• Use photos of your main corporate headquarters, both outside and inside.
  • If you manufacture physical products, show photos of them.
  • Many web sites effectively use short videos that act as a tour of your business.
  • Have testimonials strategically placed on the home page and throughout all the pages of the site.

Study Your Competition

Now that you’re thoroughly familiar with your company’s web site, visit those of your competitors. This tour may leave you very happy with your site, but if this is the case, don’t become complacent. Look for details or design features that you believe would make your web site even more appealing.

Be Vigilant

It’s never been more important to have a dynamic, vibrant corporate web site that appears welcoming and inviting. First appearances count everywhere, but they assume special importance in the virtual world.

Pat Iyer is a ghostwriter and editor who has been online since 1996. She works with C suite executives to polish their written communications. Reach her at patriciaiyer@gmail.com or through her website Editingmybook.com

Best Practices Growth Personal Development Technology

A Strategic Imperative for Anticipatory Leaders Is Cognitive Performance

By Daniel Burrus and Neil Smith

(In this blog series on how elevating cognitive performance is a game changer for organizations, I’ve invited Neil Smith, CTO at Think Outcomes, to join me in writing on this important topic due to his expertise and the cognitive performance software his firm has created.)

AI and cognitive computing have grabbed headlines. Yet, anticipatory leaders know that the elevation of cognitive performance among teams is key to maximize results. Leaders need to help their teams of professionals improve how they envision opportunities, manage downside risks and achieve greater results. Cognitive computing has to do more than deliver data-driven insights to their minds. It must help teams shape outcomes, act on implications and professionalize role-based, cerebral processes in the form of software processes. That’s where cognitive performance is front and center.

Cognitive performance involves how well professionals perform their cognitive work. Specifically, how they:

  • Establish vision
  • Identify problems
  • Ask questions of uncertainty
  • Arrive at critical thoughts
  • Analyze situations
  • Synthesize information
  • Reason
  • Judge
  • Solve problems
  • Communicate
  • Collaborate
  • Define follow-on actions

They perform these cerebral activities with their thoughts and their communications. These mini processes in their minds are nondeterministic and lead to decisions within organizations. As machine learning and deep learning move into organizations, professionals who want to increase their cognitive performance must step up their game at the same time. They must center their attention on addressing uncertainties and advance their abilities to identify and create greater certainty. In doing so, they must raise their levels of quality in decision-making processes and stakeholder communication processes that take place in their minds. Their stakeholders, customers, suppliers, employees and their industries depend on it. The status quo of gut-based decision making and misunderstandings among viewpoints leads to operational inefficiencies and monetary waste in downstream activities.

Change is accelerating in business, which creates more uncertainties that find their way into enterprises across all functional responsibilities — in strategies, integration, operations, supply chains, human resources, research, engineering, finance, process management, product management and consulting, to name a few. Today, cognitive performance is based on role-based experience, learning, frequency, recency and luck — all of which vary from role to role and person to person.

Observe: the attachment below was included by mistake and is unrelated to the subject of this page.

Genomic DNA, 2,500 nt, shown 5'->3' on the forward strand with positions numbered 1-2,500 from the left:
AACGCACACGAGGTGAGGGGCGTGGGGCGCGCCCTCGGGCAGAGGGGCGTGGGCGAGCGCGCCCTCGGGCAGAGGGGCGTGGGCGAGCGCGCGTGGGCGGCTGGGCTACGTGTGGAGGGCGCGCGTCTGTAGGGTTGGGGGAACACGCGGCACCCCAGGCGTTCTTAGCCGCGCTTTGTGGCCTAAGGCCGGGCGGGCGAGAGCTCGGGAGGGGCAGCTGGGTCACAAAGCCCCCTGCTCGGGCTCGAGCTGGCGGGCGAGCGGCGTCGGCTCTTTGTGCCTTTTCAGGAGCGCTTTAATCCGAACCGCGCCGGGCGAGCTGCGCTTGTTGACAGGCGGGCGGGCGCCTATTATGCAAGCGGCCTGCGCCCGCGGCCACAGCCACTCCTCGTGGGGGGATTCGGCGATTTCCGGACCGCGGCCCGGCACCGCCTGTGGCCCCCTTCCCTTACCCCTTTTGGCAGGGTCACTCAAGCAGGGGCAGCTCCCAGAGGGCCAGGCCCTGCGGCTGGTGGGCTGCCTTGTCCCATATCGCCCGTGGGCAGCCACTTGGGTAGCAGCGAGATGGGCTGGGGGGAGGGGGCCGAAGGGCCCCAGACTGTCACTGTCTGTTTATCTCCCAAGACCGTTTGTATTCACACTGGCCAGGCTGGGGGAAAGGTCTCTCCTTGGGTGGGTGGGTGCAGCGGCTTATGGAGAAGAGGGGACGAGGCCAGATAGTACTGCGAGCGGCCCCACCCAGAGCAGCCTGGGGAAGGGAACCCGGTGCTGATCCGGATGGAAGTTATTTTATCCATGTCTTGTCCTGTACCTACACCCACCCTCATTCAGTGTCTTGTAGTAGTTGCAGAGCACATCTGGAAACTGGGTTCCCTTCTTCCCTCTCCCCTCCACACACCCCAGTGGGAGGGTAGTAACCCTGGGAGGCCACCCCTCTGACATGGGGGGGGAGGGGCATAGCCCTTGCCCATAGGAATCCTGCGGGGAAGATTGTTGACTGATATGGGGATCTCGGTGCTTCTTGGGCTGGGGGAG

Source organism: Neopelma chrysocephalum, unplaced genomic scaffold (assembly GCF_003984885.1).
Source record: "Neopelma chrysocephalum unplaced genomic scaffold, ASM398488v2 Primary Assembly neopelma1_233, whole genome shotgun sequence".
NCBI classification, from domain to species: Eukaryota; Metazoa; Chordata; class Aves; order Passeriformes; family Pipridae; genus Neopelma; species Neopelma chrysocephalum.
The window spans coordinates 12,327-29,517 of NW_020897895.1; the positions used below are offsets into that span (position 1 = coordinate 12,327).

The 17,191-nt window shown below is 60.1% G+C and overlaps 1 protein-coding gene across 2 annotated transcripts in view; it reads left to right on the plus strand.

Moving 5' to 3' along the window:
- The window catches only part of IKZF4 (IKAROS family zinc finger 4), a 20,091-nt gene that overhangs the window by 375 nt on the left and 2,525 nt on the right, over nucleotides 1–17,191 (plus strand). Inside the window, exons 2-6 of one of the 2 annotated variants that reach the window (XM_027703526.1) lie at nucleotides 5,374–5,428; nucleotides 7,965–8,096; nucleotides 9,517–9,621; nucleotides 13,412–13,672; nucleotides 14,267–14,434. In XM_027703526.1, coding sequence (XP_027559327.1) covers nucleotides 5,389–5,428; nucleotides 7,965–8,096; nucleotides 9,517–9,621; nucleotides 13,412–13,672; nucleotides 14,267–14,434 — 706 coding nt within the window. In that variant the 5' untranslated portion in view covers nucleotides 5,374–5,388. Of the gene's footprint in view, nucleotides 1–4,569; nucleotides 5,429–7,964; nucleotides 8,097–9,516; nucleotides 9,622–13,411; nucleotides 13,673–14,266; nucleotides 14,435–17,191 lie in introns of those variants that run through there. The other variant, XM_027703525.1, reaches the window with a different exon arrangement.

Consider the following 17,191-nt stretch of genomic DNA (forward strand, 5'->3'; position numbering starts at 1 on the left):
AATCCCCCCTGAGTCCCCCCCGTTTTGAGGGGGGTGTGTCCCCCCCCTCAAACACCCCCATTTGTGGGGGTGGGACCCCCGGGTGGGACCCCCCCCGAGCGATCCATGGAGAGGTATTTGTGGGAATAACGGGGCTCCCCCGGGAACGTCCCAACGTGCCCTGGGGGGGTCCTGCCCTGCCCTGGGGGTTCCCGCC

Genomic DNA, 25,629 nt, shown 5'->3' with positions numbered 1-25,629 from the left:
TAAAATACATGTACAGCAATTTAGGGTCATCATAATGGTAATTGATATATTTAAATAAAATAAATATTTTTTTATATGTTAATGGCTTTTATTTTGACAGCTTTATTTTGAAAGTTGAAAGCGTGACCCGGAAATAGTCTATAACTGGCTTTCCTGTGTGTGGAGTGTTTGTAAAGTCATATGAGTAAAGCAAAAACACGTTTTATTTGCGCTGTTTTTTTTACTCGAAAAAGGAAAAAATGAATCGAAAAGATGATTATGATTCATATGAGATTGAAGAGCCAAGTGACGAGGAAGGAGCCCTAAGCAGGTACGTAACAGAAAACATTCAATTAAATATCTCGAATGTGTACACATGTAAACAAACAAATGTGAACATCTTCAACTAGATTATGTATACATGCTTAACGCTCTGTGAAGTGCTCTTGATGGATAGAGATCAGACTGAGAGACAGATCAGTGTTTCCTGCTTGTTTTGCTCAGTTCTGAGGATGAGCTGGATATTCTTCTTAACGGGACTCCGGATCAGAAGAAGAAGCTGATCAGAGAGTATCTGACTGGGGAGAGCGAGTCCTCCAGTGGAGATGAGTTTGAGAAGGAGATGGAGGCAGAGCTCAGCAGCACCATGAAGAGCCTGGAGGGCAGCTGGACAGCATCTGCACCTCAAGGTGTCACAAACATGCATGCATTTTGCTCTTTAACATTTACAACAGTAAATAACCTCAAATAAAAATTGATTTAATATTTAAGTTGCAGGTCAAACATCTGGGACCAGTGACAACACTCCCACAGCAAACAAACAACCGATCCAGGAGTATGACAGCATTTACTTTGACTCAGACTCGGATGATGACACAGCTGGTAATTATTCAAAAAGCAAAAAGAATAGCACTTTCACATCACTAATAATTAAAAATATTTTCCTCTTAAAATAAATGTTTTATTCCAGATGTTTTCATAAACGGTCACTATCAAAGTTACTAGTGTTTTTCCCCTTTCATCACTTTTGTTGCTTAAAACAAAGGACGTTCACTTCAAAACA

The cognitive activities in the minds of professionals are ripe for optimization. Optimization is possible by learning anticipatory skills and applying cognitive performance technologies.

The human mind is limited when it is engaged to:

  • Structure decision data
  • Process situational information
  • Store organized knowledge
  • Recall situations with specificity
  • Understand alternative viewpoints
  • Engineer outcomes with greater clarity

Although these are human limitations, the mind is extendable through the use of computing, which does a very good job of augmenting the mind for these activities. In today’s era of cognitive computing, the human mind can benefit from a digital extension to achieve the cognitive capabilities it cannot — and does not — realize on its own.

At work, professionals who think for a living formulate how to execute their work in their minds. They’ve built their cognitive expertise over time through on-the-job experiences and homegrown cerebral processes.

Business operations are both transactional and cognitive

Before transactional software systems codified the operating processes of transactional work into the business infrastructure – i.e., ERP, SCM and CRM processes – organizations created homegrown processes and systems to manage their transactional operations. ERP, SCM and CRM systems optimized task-oriented processes before, during and after a customer transaction within organizations, in supply chains and in demand chains. As a result, the transactional side of the operating model has become relatively frictionless.

Today’s friction exists within the minds of professionals on the cognitive side of the operating model. A key to future success is to eliminate this friction. That’s where anticipatory skills, combined with cognitive performance software, comes into play.

Learn how to elevate your planning, accelerate innovation and transform results with The Anticipatory Learning System and how to maximize the cognitive performance of your team with Cognitive Performance Software.